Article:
Greece has stunning islands (around 6000 to be precise), and choosing which one to visit can be a bewildering process. So, let us help. We’ve whittled our recommendations down to our top five.

Zakynthos

The island of Zakynthos, with its crystal clear aquamarine waters, rugged underwater topography and abundance of sea life, boasts some of the best snorkeling and diving locations in Greece. Most of the diving shops are located on the south of the island, around the towns of Laganas, Keri and Marathias. Some of the best dive sites include Lakka, the Keri Caves and Marathia.

Mykonos

If it’s a party you’re after, look no further than Mykonos. Famed the world over for its hedonism and feel good vibes, this is where you’ll find a practically infinite number of bars, clubs and energetic restaurants, and live music everywhere you look. The main party spots are Paradise Beach and… um… Super Paradise Beach (inventive!). Have fun.

Crete

For the more studious among you, maybe consider Crete. This large island is rich with culture and history, and boasts some of the most interesting sights in the Mediterranean. A highlight is the Minoan Palace of Knossos, an archaeological site dating back to the Bronze Age, when the palace was the beating heart of the ancient Minoan civilization.

Kefalonia

Ah, Kefalonia, you absolute beauty. Also spelled Cephalonia, this idyllic Ionian island enjoys some of the loveliest beaches in Greece. The most famous of the lot is Myrtos Beach – a crescent of powdery white sand lapped by warm turquoise water, and surrounded on all sides by majestic cliffs. Other unmissables include Antisamos Beach, Skala Beach, Petani Beach and Xi Beach.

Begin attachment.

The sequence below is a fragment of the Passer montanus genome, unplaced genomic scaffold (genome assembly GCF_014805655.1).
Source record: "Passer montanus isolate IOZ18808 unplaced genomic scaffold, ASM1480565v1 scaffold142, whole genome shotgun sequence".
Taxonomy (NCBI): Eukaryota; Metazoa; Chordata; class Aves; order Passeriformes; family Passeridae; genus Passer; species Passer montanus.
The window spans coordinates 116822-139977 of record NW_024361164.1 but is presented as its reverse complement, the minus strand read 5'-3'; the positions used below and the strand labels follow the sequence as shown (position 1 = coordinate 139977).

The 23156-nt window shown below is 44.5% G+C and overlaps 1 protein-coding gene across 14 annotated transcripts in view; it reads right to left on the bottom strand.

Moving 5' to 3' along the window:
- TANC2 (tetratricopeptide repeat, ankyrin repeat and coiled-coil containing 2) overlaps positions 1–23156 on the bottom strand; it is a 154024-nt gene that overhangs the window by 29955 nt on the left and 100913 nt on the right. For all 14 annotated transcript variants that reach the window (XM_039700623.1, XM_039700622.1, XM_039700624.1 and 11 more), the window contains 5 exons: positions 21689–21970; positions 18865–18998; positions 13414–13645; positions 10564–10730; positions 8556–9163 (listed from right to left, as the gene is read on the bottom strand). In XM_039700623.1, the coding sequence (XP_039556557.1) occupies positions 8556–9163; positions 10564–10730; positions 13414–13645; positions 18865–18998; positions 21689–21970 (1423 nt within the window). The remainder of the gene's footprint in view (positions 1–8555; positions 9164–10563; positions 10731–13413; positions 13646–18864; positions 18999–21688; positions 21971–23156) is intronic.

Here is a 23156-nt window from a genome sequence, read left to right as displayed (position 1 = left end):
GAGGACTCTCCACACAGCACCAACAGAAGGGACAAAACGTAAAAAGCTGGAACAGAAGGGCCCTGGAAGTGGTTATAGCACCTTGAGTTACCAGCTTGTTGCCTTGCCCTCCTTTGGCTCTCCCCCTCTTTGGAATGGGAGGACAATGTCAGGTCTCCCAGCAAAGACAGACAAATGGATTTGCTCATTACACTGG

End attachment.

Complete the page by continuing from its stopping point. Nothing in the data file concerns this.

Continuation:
Santorini

Santorini is one of the most romantic islands in the world. Famed for its blue-domed churches, linen-white buildings and black sand beaches (this island is actually a volcano!), Santorini will take your breath and steal your heart. Eruptions of Santorini volcano, which created the Greek island of the same name, are linked to drops in sea level. The volcano that created the island of Santorini, a popular tourist destination in Greece, tends to erupt when the sea level drops substantially, according to data from the past 360,000 years.


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